This is a wistful movie, with stunning imagery: Lowry, for instance, in the loneliness of travel in the USA. Wenders worked with Robby Muller for many movies, and you can see why - long, leisurely shots, wide angles, strange details lifted out. It is very much in line with his later Paris, Texas, but I prefer this: warmer, more innocence, loving. Vogler is great as the traveller without a purpose, but Yella Rottlander as young Alice is pretty wonderful, too. And the German backdrop, a slowly disappearing old Europe, is melancholy but beautiful in a strange way. There is some of Wings of desire in here, too.
Wenders has said that 'Alice' was "actually... the most important film of my life...
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This film is both a delight and a disappointment. First, the disappointment. For speed & budgetary reasons, ALICE IN THE CITIES was shot on 16mm film stock. Consequently, it's grainy, and lacks the tonal range & sharpness of a remastered DVD from a 35mm source.

Now if you can get past that disappointing aspect of the film (and it's not difficult), then you're in for a treat. This is a wonderful film depicting the relationship between a despondent, near-dysfunctional photographer (Rüdiger Vogler) who has the precocious, self-centered 9-year old Alice (Yella Rottländer) dumped on him. He resents it, but tries to make the best of a bad situation. The film follows the duo around Europe as they try to locate the girl's grandmother. Alice's attempts at manipulation and their frequent clashes eventually give way to a relationship of mutual respect & understanding. Better late than never.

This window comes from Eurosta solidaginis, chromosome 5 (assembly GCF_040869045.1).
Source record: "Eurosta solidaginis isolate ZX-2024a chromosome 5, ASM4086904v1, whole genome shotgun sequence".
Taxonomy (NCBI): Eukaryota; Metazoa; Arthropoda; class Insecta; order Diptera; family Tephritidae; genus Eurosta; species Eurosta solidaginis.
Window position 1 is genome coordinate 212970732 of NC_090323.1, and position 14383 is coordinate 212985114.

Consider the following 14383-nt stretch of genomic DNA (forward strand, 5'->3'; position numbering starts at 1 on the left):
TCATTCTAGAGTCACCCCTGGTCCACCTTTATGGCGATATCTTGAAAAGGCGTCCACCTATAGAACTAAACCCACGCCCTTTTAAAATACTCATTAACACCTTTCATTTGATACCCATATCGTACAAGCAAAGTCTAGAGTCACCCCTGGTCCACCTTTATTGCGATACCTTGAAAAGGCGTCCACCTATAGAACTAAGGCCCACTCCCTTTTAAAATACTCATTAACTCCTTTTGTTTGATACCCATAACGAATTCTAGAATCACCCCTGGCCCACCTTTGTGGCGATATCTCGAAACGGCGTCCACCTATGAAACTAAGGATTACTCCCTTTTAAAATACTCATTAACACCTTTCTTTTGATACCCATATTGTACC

PARIS, TEXAS and ALICE IN THE CITIES are probably Wim Wenders most accessible films. An 'art house' film to be sure, but, unlike some, this won't leave you in the dark, guessing what it was all about. More like a DeSica film -you have to pay attention to get the most out of it, and if you do, you will find the film rewarding.

Although everyone in the cast is excellent, Yella Rottländer merits special mention. She is superb! The best child actress that I've seen since Patricia Gozzi's stunning performance in SUNDAYS & CYBELE (still begging for a remastered DVD release!) -and that's saying a lot! Why these two fine actresses did little after their initial success, is beyond most viewers. A sad case of real talent being wasted.